Clin Mol Hepatol > Volume 29(4); 2023 > Article
Theodorou, Theodorou, and Mitselos: Letter regarding “Evidence-based hyponatremia management in liver disease”
Dear Editor,
Recently, Ryu et al. [1] provided an extensive review of hyponatremia, the most common electrolyte abnormality in hospitalized patients, focusing on patients with liver disease. Indeed, this serious disorder of osmolality continues to take a huge toll on patients with hepatic disease, accounting for complications that are associated with high morbidity or death [2,3]. As such, the authors thoroughly examined the pathophysiology, laboratory findings and clinical aspects of hyponatremia to formulate guidelines for the effective management of patients with advanced liver disease.
Because hyponatremia is multifactorial and complex, the clinical diagnosis and management of adverse effects of osmolar derangement are difficult, particularly in critically ill patients. Perhaps just as important would be drafting a plan for the correction of hyponatremia without complication of myelinolysis, in each individual case [4]. Indeed, patients with advanced liver disease are at high risk for developing grave neurological complications including hepatic encephalopathy, and osmotic demyelination syndrome (ODS) secondary to marked disturbances of electrolytes. The clinical course of ODS is biphasic: first, it begins with hyponatremic encephalopathy that appears to improve transiently following rapid elevation of serum sodium levels; and, second, 2–3 days after the correction or overcorrection of sodium, ensuing myelinolysis can cause spastic quadriplegia, pseudobulbar palsy, coma or death [5]. Although the authors are indeed correct that ODS is a rare and life-threatening neurologic complication resulting from excessive hyponatremia therapy, neuronal changes may be reversible and the evolution of encephalopathy can ideally be monitored.
Advances in magnetic resonance (MR) imaging of the brain have revolutionized the understanding of complex diagnoses of many neurological disease processes. In ODS, myelinolysis, the dominant feature of this particular form of toxic encephalopathy, affects primarily the white matter causing loss of myelin with relative sparing of the neurons. Pathological changes of ODS include destruction of the myelinated nerve sheaths and loss of oligodendrocytes, which are most susceptible to osmotic disturbances. These structural neuronal abnormalities are foremost reflected on the distribution of the MR imaging changes of osmotic myelinolysis in the white matter, in pontine or extrapontine sites, which as said parallels the distribution of oligodendrocytes in the brain [5,6]. MR imaging reportedly has played a key role in the determination of both the presence and extent of myelinolysis related to osmotic dysregulation [7,8]. The well-recognized addition of diffusion-weighted imaging (DWI), a specialized imaging technique, to conventional MR sequences allows for early detection of changes in diffusion of the water molecules reflecting cytotoxic brain edema, caused by hyponatremia (Fig. 1). For example, in a previous study Ruzek et al. [5] were able to identify myelinolysis within 24 hours of onset of tetraplegia on DWI. On MR images, ODS lesions may display decreased signal intensity on T1-weighted images, frequently with a symmetric distribution. On the T2-weighted and fluid-attenuated inversion recovery (FLAIR) images, osmotic demyelination lesions show increased signal intensity with corresponding high signal intensity on DWI (and low ADC values), indicating restricted diffusion due to active cytotoxic edema in the affected brain areas [5,8,9]. With normalization of intracellular hypotonicity and re-establishment of equilibrium of osmolality, gradual improvement of the brain lesions may be seen on the MR images. Further, recent evidence indicates that oligodentrocytes that survive demyelination can remyelinate [10]. As such, the regenerative potential of neuroglial cells may need to be clinically addressed or monitored on the imaging studies for prognostication purposes, in those patients with liver disease and resolving ODS. Hyponatremia and attempted overly rapid correction of the electrolyte imbalance may cause extreme osmotic stress that can be damaging to the brain, with debilitating neurologic sequelae. DWI can detect changes of water diffusion in the brain and is useful in diagnosis of cytotoxic edema associated with ODS. In any cases, the authors would agree that MR imaging is a powerful tool that needs to be added to the diagnostic armamentarium of clinicians managing hyponatremia and its neurological complications, in patients with liver disease.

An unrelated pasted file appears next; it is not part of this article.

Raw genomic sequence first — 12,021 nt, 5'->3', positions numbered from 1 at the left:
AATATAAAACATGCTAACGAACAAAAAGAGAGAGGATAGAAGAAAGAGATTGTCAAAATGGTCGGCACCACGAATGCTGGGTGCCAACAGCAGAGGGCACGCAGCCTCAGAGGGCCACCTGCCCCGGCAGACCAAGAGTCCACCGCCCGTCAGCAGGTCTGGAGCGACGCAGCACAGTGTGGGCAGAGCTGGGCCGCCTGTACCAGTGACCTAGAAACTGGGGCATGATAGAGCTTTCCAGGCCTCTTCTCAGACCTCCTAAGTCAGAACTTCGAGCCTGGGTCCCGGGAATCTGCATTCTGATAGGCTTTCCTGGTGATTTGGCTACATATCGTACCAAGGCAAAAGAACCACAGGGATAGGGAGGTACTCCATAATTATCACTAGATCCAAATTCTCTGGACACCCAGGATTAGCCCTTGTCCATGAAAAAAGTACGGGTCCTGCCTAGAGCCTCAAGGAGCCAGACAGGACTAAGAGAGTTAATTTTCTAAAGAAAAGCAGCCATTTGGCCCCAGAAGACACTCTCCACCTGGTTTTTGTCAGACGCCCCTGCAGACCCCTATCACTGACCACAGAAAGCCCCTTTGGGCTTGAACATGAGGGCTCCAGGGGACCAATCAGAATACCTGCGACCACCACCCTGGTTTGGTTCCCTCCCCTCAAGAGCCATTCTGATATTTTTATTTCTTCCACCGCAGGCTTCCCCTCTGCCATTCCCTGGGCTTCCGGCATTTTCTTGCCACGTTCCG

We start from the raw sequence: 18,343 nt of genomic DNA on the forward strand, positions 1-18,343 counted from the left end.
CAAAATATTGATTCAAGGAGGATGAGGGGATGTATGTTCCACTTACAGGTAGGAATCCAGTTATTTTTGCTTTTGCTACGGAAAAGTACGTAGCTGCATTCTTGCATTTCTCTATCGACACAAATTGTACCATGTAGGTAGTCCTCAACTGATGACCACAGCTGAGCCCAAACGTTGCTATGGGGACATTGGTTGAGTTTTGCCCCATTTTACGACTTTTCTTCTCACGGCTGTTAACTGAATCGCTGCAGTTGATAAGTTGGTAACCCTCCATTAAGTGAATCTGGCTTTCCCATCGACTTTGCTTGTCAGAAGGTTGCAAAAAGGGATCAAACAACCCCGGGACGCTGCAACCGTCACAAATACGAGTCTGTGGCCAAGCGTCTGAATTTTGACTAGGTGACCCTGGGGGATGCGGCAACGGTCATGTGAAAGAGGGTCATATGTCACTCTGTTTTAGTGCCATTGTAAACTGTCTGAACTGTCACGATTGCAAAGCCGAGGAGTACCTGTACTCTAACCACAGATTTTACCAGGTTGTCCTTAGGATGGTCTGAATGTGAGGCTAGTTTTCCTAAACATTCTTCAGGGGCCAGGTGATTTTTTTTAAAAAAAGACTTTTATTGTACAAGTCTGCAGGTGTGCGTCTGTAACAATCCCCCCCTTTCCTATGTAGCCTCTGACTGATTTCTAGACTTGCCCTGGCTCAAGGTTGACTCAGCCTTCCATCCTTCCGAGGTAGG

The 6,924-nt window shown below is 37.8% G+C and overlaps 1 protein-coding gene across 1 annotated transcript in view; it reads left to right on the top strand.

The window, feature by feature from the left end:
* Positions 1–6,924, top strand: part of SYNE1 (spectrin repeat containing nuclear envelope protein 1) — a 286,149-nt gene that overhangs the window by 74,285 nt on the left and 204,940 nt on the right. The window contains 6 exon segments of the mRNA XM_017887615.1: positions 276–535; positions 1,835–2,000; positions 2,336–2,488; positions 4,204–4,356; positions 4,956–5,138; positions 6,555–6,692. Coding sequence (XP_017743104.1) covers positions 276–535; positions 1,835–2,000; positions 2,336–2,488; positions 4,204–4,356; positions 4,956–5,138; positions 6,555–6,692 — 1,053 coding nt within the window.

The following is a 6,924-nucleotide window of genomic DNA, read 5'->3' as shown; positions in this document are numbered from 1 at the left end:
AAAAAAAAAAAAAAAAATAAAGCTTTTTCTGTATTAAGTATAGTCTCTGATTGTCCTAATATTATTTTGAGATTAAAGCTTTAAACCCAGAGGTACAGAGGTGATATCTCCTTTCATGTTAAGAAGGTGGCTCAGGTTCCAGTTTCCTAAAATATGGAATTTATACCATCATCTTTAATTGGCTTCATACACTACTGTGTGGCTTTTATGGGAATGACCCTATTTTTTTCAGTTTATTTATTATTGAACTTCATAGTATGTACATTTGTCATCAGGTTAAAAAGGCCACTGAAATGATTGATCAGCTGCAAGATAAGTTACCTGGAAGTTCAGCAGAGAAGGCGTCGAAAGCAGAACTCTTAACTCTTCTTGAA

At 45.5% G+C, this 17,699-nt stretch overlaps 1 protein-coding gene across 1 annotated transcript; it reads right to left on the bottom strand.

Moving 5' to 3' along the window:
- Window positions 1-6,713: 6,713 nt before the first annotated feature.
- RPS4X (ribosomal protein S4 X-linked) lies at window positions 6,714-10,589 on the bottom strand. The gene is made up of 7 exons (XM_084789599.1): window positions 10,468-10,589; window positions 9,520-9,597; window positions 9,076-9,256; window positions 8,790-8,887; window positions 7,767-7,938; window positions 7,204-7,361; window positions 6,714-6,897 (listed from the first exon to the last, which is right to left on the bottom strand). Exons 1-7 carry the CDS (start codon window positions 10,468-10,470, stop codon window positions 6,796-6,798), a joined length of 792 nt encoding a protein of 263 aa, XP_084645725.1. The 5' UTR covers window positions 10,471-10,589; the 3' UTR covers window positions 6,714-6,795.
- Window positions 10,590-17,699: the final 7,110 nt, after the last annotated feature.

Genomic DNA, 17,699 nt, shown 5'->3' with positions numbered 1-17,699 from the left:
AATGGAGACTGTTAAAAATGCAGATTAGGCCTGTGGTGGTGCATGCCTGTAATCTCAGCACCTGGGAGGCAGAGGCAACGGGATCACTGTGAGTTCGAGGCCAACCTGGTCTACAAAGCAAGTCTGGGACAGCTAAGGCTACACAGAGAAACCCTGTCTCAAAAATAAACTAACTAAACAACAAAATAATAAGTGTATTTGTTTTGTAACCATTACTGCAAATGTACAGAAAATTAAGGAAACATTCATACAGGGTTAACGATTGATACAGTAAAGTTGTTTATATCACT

Authors’ contribution
The authors contributed equally to conceptualization, analysis and writing of this manuscript.
Conflicts of Interest
The authors have no conflicts to disclose.

Figure 1.
MR images of the brain in a 67-year-old man with cirrhosis of the liver, who developed extensive pontine myelinolysis due to overcorrection of hyponatremia (serum sodium, 167 mmol/L). Axial FLAIR (A), DWI (B), and ADC map (C) MR images of the brain obtained at the same level reveal large lesion (arrow) in the pons, with restricted diffusion. MR, magnetic resonance; FLAIR, fluid-attenuated inversion recovery; ADC, apparent diffusion coefficient; DWI, diffusion-weighted imaging.



apparent diffusion coefficient
osmotic demyelination syndrome
diffusion-weighted imaging


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